Selfie Kiosk
Understanding ways to justify the cost of public art

Overview

context
The 1999 development of Agnes Katz Plaza in downtown Pittsburgh cost the city $4 million dollars at the time. Cloud Gate in Chicago has an annual cleaning budget of $50,000 for buffing and maintenance alone. Public art is part of civic infrastructure and is paid by the resident’s taxes. And although a traffic signal light costs $500,000 to build and install, people never talk about the aesthetic value of traffic lights. It’s also easier to justify the need for a traffic light compared to public art. To investigates the means to measure art's impact on the livability of a city in order to justify the expense of public art, our team began by looking at the shareability of art.
problem
How can we improve the livability of the city by strengthening art viewers’ bonds through the sharing of public art?
solution
Our project goal is to learn more about Pittsburgh locals and visitors’ thoughts and feelings towards public art in order to better understand how and why they share art and the potential bonds they create by sharing. After conducting user research, we decided on the solution of a photo kiosk located near Pittsburgh public art locations. Residents and visitors can take photos of themselves with the art pieces and send it to their personal devices to share with their families and friends.
project name
selfie kiosk
CMU User Centered Research and Evaluation Course
techniques
affinity diagram
observe & intercept
think aloud protocol
storyboarding
speed dating
exprience prototyping
role
user researcher
teammates
Celine Chang
Dana Frostig
Erin Fuller
timeframe
8 weeks

Problem Reframing

walk the wall to consolidate individual research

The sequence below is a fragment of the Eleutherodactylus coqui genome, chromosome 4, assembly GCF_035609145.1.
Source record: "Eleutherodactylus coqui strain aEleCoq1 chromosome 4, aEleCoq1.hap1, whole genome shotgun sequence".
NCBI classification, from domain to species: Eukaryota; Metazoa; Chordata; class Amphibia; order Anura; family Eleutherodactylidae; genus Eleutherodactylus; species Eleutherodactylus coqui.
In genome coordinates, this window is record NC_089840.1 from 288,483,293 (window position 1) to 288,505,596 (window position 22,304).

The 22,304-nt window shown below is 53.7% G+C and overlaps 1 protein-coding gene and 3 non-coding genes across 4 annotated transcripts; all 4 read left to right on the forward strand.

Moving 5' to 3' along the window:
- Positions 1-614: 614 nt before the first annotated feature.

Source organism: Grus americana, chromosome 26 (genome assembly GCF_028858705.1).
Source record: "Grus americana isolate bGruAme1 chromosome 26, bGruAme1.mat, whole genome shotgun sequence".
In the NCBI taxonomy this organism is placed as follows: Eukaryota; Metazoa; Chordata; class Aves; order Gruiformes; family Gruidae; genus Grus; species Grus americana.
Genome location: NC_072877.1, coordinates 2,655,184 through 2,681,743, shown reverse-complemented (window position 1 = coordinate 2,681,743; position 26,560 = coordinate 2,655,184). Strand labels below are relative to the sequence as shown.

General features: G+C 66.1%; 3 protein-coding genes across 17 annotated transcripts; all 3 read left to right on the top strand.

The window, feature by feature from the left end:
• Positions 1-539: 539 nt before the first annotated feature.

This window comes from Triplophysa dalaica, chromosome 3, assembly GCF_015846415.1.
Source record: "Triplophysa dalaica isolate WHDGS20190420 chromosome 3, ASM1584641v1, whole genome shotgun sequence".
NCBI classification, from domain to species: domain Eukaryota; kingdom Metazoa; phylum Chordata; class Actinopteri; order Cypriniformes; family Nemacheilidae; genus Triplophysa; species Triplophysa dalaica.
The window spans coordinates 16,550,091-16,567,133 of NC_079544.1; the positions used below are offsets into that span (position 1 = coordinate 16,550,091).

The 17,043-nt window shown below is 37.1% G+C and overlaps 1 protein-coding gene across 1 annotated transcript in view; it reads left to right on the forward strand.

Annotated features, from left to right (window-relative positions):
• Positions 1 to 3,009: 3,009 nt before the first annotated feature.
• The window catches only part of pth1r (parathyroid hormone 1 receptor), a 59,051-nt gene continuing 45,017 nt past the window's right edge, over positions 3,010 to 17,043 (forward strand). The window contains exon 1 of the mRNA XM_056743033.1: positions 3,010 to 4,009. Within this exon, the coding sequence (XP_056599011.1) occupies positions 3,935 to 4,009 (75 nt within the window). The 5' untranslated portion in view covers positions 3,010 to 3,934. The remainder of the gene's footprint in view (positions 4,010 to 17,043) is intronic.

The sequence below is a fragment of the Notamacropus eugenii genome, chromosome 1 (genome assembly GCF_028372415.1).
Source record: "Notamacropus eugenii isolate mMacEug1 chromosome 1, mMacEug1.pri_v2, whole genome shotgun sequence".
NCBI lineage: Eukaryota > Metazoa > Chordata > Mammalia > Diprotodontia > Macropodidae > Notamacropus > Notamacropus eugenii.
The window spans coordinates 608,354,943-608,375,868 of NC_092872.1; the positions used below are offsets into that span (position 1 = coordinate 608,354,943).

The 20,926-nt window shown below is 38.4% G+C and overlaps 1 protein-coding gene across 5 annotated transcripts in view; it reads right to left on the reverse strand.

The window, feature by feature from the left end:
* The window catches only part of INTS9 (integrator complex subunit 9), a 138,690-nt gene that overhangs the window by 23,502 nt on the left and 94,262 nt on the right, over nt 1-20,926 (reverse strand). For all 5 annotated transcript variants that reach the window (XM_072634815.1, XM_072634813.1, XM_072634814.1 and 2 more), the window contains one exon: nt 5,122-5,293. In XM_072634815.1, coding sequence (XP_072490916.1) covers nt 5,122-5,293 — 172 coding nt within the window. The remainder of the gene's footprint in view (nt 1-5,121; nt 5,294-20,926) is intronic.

We found that with regards to public art:
  • People notice art more when they see others looking at art.
  • Even without specific instructions,  some art calls for interaction (e.g. throwing coins in the fountain, sitting on sculptures).
  • Memories and attachment of art can create legacy of the city.

Pain points
  • Information about public art is hard.
  • Public art viewers often don't feel like talking about art because they don't feel knowledgeable.
  • Viewers often want more sensory experience when engaging with an art piece.
  • It's difficult for viewers to share to share the whole art piece/experience due to tech constraints.

Opportunities
  • Ways to increase visibility of information or ways to make information easier to find.
  • Decrease the barrier of speaking about art.
  • Provide an immersive experience.
  • Provide better platforms to view and share public art.
abstraction ladder to dig deep into the root of the problem
how might we...
  • Strengthen a bond between people through public art?
  • Strengthen a bond between people and their communities through public art?
  • Help people form stronger memories around public art?
  • Make it easier to share experiences?
People share pictures because they are social in nature and they want to be more connected. We want to leverage the need for shareable content and find a solution that helps increase the shareability of public art and thus justify its cost.

Think Aloud Protocol

TAP at the museum
To understand the state of how people currently share pictures, we conducted think aloud protocol. We went Carnegie Museum of Art and intercepted art viewers to ask them to choose and to take a picture of any art piece they wanted to share. We first asked them to think out loud as they posted to their preferred social media platform, and then asked them to think out loud as they posted to VSCO.
insights
The more aesthetic and immersive the art the more likely people will be attracted to the art, but how people look in the context of the piece drives the willingness to share.
evidence
“I want to be with the art but not with it” [on why taking a picture of art through a mirror]

Observe and Intercept

observe and Intercept at public art locations in Pittsburgh
We went into the field to talk to people and understand their thoughts on public art and specifically sharing public art. Our team observed people around public art locations such as Agnes Katz Plaza and Mellon Park in Pittsburgh and then intercepted them for an interview. Our interviewees included both visitors and local residents and those who appreciated or were indifferent towards public art.
affinity diagram
We used the holtzblatt affinity diagram method to synthesize the observations and findings we gathered. We made over 200 interpretation notes from the interviews and categorized them tournament-style until we came up with two connected categories: Pre looking at the the art:  Factors that influence engagement/sharing” “Post: Engagement/Sharing extends beyond the physical space/moment”